DSF founding member Asif Hameedi passes on

Hameedi1DSF founding member, cardiologist Dr Asif Ali Hameedi passed away recently, aged 85 (see his remembrances of DSF and Dr Sarwar at: ‘In good spirits’ – from Dr. Asif Ali Hameedi, Chigaco) 

His first posting as a doctor after graduating from Dow Medical College was in Tharparkar. (Updated info: see his son’s detailed note below)

Dr Hameedi had been living in the US for many years, most recently in Grand Rapids, MI. He had diagnosed with throat cancer and had complications with diabetes. His wife passed away three years ago. They are survived by their three children, Samia Hameedi-Brown, Ashraf Hameedi and Jamal Hameedi.

Informed by the family, old friends like Dr Yousuf Ali in London and Eric Rahim in Glasgow informed other friends. 

‘Very sorry to hear the sad news. I recall him as a serious scholar of Marxism (some called him “our Liu Shao-chi”) and a committed DSF activist, who shunned the limelight,’ recalled S. M. Naseem. 

‘It is indeed sad news. Asif Hameedi was one of the founders of DSF. There are now so few of us left to mourn the death of our dear comrade. We often talk about him when we take a stock of the DSF  members and feel depressed at the ever shrinking number. May he be blessed and rest in peace,’ wrote Zain Alavi.

ALSO SEE: Ex-student leader

Asif Ali Hameedi, M.D., renowned cardiologist and co-founder of the Democratic Students Federation (DSF), passed away at his home in Grand Rapids, Michigan, last week. He was 85. Deeply influenced by the teachings of Sir Syed Ahmed Khan and a strong proponent of Western education Hameedi parted from tradition to become the first in his family to pursue the study of the natural sciences and, subsequently, a career in medicine.

In 1948, he left India to enrol at Dow Medical College, in Karachi. Whilst there, in 1950, he became a founding member of the DSF, a left-leaning organisation whose initial aims were to address the students problems. In later years it became one of the most influential student-led movements in Pakistan`s history, successfully challenging government policy on a wide range of topics.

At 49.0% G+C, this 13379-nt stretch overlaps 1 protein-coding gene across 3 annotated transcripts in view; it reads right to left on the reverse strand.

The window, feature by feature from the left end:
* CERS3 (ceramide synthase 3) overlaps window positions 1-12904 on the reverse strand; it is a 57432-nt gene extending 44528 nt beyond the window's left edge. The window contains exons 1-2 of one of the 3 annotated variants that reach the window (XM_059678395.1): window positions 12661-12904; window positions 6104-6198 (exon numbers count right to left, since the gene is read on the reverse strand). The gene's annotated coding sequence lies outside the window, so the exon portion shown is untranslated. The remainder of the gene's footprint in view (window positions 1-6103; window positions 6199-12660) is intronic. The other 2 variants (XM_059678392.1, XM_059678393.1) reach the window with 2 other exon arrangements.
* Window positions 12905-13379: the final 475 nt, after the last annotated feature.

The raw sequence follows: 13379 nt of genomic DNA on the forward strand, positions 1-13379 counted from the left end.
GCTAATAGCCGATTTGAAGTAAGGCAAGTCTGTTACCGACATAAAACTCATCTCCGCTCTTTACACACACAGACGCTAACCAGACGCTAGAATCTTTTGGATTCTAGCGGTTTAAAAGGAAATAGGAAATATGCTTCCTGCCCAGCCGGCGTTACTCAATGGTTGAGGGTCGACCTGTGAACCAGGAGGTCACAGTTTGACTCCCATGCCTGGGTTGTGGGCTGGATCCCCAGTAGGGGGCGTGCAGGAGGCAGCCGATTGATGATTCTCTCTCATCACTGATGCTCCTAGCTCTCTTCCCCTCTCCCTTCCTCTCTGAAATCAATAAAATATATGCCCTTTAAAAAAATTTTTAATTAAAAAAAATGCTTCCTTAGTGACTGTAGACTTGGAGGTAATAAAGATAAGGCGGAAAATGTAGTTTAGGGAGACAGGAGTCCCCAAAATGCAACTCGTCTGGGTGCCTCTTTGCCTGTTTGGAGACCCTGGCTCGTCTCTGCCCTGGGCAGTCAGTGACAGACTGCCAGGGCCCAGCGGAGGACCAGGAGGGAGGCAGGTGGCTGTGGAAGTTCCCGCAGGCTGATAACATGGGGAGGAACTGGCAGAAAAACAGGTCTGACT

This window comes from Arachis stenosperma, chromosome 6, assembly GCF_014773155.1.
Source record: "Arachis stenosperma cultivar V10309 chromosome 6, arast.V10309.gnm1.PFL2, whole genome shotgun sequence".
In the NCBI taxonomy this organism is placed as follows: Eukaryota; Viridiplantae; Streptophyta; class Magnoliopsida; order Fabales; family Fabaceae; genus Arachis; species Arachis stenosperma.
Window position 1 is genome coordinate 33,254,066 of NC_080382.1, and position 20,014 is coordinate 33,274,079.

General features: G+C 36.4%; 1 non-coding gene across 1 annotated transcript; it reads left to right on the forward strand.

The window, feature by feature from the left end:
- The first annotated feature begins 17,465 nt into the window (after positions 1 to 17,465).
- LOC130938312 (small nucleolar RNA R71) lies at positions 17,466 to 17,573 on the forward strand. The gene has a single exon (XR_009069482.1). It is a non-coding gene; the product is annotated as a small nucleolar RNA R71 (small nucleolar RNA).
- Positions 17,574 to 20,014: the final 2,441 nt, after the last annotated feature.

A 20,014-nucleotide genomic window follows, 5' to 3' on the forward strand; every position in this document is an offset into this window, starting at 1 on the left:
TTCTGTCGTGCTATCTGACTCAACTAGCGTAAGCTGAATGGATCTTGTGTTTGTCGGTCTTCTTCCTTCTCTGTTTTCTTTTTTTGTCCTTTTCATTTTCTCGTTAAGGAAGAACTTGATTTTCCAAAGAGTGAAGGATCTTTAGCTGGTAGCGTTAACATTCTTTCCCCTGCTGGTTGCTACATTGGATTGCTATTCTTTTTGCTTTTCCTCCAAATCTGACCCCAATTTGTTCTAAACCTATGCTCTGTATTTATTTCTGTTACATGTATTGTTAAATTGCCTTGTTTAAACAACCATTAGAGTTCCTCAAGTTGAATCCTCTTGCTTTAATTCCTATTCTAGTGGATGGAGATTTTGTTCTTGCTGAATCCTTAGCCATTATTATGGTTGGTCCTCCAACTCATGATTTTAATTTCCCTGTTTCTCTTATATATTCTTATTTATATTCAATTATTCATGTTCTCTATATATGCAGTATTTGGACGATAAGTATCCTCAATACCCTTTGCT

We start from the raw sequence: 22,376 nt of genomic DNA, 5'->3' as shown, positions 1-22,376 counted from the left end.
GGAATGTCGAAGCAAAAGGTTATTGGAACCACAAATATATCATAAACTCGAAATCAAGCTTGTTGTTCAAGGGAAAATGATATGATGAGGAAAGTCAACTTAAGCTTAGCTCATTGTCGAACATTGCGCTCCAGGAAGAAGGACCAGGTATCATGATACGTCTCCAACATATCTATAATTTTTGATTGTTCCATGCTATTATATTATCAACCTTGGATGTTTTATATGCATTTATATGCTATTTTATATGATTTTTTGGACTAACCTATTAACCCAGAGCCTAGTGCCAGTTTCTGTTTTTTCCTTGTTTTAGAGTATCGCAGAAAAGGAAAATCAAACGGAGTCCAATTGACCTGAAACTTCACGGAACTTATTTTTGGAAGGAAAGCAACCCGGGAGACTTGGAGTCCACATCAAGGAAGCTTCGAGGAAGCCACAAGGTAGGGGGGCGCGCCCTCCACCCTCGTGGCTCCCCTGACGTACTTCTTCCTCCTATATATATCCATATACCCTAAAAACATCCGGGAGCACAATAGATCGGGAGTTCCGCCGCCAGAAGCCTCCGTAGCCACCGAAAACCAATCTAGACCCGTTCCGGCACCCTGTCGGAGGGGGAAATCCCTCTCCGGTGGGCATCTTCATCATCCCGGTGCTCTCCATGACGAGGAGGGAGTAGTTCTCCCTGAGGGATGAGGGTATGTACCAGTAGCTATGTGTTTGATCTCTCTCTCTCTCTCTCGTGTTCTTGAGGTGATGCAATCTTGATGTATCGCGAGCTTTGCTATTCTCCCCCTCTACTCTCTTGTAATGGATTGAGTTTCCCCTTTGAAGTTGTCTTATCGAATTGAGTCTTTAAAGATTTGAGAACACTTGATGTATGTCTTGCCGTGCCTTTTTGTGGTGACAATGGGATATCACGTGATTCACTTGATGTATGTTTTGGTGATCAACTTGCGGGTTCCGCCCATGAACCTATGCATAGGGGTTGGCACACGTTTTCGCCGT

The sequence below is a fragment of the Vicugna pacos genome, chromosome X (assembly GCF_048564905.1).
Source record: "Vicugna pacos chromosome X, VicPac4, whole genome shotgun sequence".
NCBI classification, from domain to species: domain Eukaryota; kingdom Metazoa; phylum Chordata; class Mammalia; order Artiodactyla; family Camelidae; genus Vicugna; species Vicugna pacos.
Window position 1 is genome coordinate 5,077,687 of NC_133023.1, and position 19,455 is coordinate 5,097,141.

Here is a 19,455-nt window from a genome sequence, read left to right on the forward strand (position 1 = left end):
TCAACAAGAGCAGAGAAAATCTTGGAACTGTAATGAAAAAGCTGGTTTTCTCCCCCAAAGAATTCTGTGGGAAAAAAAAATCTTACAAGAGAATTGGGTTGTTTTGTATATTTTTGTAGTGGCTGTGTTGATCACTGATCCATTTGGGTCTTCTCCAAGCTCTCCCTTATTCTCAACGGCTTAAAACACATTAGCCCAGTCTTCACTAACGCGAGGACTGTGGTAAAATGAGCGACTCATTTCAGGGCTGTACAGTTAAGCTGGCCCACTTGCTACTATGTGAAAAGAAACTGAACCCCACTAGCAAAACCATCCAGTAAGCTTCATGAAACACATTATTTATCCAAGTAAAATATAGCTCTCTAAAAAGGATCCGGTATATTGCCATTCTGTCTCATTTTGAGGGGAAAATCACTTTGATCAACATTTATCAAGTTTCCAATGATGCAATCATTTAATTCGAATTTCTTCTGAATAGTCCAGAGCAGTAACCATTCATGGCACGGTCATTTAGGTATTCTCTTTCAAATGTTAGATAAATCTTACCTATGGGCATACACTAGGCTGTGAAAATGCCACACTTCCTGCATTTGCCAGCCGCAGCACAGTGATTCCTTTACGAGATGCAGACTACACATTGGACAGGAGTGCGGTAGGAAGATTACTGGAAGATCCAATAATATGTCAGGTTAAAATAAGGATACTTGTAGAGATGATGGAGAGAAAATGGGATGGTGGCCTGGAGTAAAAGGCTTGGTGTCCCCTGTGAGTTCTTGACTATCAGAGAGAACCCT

But his desire to pursue post-graduate studies in Britain and in 1961, his marriage to Masuda Hameedi (nee Ahmed), thedaughter of a wealthy and politically influential Pakistani industrialist, led many to question his commitment to left-wing, and led to a parting of ways.

He enrolled at the London School of Hygiene and Tropical Medicine and later went on to join the University of Edinburgh, where he was admitted in 1958 as a Member of the Royal College of Physicians and Surgeons.

He returned to Pakistan as a Resident Medical Officer at the Jinnah Central Hospital in Karachi and in 1961, was appointed Associate Physician and Assistant Professor of Medicine at DMC. Sometime later he returned to Britain to pursue a fellowship in cardiology at the National Heart Hospital in London and the Regional Cardiovascular Centre in Sheffield. He would be admitted as a Fellow to the Royal College of Physicians and Surgeons in 1970, and returned to Pakistan in 1962 to assume the post of Associate Physician and Assistant Professor of Medicine at Jinnah Post-Graduate Medical Centre in Karachi, where he would remain until 1972.

In the intervening years, Asif would become one of Pakistan`s leading heart specialists and a senior physician to the country`s National Assembly. But political persecution led him to self-exile, first to Libya and later to the US. In America, he settled in Belleville, Illinois, where he practised internal medicine for 25 years as a sole practitioner. He is survived by his three children, Samia Brown (nee Hameedi), Ashraf Hameedi and Jamal Hameedi.

— Ashraf Hameedi, London

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